In the minds of many, big data is nothing more than a buzzword that gets thrown around in reference to the information businesses collect on customers and processes. However, there’s a lot more to it. When you actually break it down, it becomes apparent that big data is more than just a generalized term with a vague application.
When it comes to defining big data, most experts choose to break it down into simple categories known as the three V’s:
- Volume. Big data, as the names suggests, is all about collecting large data sets from multiple sources. The size of this volume increases accuracy and leads to better takeaways and insights.
- Velocity. Big data is collected, analyzed, and streamed in real time (or as close to real time as possible). This speed is what makes it so convenient.
- Variety. Big data comes from both structured and unstructured sources of data, which makes it highly reliable and easily applicable in a variety of settings.
"It would take a library of books to describe all the various methods that big data practitioners use to process the three Vs," data expert David Gewirtz admits. "For now, though, your big takeaway should be this: once you start talking about data in terms that go beyond basic buckets, once you start talking about epic quantities, insane flow, and wide assortment, you're talking about big data."
Currently, the biggest problem is that most businesses have no idea what to do with the data they’re collecting. They’ve been told over the years to collect, collect, collect — and rightly so — but data without application is useless.
If businesses want to experience growth in the near future, they’re going to need to figure out ways to leverage big data. Only then will their potential be realized.
Three Ways Businesses are Putting Big Data to Use
With the right data processing framework, it’s possible for businesses to get past this hump of inaction and actually organize data in a manner that’s accessible and applicable. Most small businesses have yet to figure out what this looks like, though some larger companies are setting good precedents. In fact, here are some specific ways they’re putting big data to use:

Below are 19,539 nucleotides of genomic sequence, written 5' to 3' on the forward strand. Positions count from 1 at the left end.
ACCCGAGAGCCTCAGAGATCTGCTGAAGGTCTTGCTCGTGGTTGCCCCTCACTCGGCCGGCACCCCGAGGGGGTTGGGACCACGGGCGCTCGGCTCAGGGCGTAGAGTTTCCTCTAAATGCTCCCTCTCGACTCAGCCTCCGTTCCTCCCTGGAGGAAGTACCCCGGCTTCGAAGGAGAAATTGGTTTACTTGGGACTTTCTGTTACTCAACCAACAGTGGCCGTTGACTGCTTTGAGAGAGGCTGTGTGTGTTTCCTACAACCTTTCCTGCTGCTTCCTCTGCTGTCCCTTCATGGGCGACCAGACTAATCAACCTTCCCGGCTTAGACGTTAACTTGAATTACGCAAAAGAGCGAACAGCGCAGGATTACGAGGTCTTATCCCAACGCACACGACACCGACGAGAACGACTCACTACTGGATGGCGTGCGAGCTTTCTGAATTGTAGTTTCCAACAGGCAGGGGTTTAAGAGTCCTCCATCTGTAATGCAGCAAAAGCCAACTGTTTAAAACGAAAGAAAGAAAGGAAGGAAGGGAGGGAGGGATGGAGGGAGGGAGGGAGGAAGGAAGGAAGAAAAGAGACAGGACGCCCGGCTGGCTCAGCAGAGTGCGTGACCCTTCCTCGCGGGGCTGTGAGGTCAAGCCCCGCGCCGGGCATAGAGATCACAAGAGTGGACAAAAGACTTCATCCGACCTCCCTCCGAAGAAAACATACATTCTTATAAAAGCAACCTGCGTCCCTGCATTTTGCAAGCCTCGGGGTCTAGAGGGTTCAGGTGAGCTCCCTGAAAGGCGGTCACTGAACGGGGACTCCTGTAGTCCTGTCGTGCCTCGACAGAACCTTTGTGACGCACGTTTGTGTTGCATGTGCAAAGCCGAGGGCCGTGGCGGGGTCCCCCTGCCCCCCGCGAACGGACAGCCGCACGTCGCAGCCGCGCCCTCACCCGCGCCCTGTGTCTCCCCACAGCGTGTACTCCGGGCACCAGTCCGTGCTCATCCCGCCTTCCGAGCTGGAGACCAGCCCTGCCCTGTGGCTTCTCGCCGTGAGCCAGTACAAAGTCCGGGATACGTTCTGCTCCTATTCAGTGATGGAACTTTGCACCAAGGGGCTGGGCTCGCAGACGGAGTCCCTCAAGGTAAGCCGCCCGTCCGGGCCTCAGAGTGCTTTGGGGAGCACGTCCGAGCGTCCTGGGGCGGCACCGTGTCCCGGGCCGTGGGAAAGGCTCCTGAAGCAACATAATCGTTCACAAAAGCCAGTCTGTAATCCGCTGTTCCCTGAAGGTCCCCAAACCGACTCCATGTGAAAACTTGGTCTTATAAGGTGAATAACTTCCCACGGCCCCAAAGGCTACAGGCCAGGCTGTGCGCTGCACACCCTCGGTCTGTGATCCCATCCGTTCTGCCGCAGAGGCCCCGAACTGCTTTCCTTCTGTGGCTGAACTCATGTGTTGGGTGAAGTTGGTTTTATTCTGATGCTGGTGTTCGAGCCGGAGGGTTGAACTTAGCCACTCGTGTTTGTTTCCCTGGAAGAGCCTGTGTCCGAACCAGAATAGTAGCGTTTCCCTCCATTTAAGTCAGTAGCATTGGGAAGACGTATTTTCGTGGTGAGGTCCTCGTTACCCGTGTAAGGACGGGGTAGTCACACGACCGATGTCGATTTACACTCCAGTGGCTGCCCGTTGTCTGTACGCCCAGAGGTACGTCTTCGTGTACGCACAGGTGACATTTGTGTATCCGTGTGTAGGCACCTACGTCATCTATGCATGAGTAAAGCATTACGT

1. Targeting Customers
One of the more useful applications for big data is the ability to understand customers on an intimate level and then predict their habits and needs ahead of time. As a result, companies are able to better target customers and satisfy more of their pain points.
Most companies currently use some sort of customer targeting online — typically in the form of advertising placement and product suggestions — but there’s room for more application here. Specifically, it’ll be interesting to see how brick and mortar starts to implement customer targeting as part of the in-store shopping experience.
2. Predictive Maintenance
For businesses that rely heavily on industrial equipment or large pieces of technology, one of the more significant applications of big data is the ability to predict when maintenance or repairs are needed, so they can be performed ahead of schedule. This reduces downtime and lowers costs associated with maintenance.
For businesses that sell equipment, machinery, or even vehicles, predictive maintenance can also be used in customer-facing scenarios to help customers better care for their investments. This increases brand loyalty and drives repeat sales.
3. Resource Allocation
Regardless of the size of a company or the industry, businesses are always trying to be more efficient with their resources – and this includes time. Big data has the potential to greatly enhance resource allocation within individual organizations.
For example, American Express recently started using data collected on banking behavior to develop models that predict which customers will attrite to competitors and which will remain loyal. In their Australian market, they’re able to forcast 24 percent of accounts that will close within 120 days. This enables them to focus their time and energy on the right accounts.
Big Data Creates a Big Advantage, But Be Careful
As Facebook has learned recently, it’s important that you don’t sell out for your data. Even if you’re collecting it legally, you need to be smart.
"The truth is, despite all of these innovative uses of big data, there’s still a fine line to cross between convenience and creepiness," data expert Sherice Jacob writes. "Advertisers and brands are becoming smarter about what information they use, when they use it, and how. In the not so near future, the question might not be 'what do you know about me?' but rather 'How are you going to use what you know?'"
You need to use the data you’re collecting, but do it in intelligent ways that bolster your connection with customers, rather than compromise these relationships. In doing so, you’ll enjoy a significant return on investment.
Larry Alton is a professional blogger, writer, and researcher. A graduate of Iowa State University, he's now a full-time freelance writer and business consultant. Currently, Larry writes for Entrepreneur.com, Inc.com, and Forbes.com, among others. In addition to journalism, technical writing and in-depth research, he’s also active in his community and spends weekends volunteering with a local non-profit literacy organization and rock climbing. Follow him on Twitter (@LarryAlton3), at LinkedIn.com/in/larryalton, and on his website, LarryAlton.com. To read more of his reports — Click Here Now.
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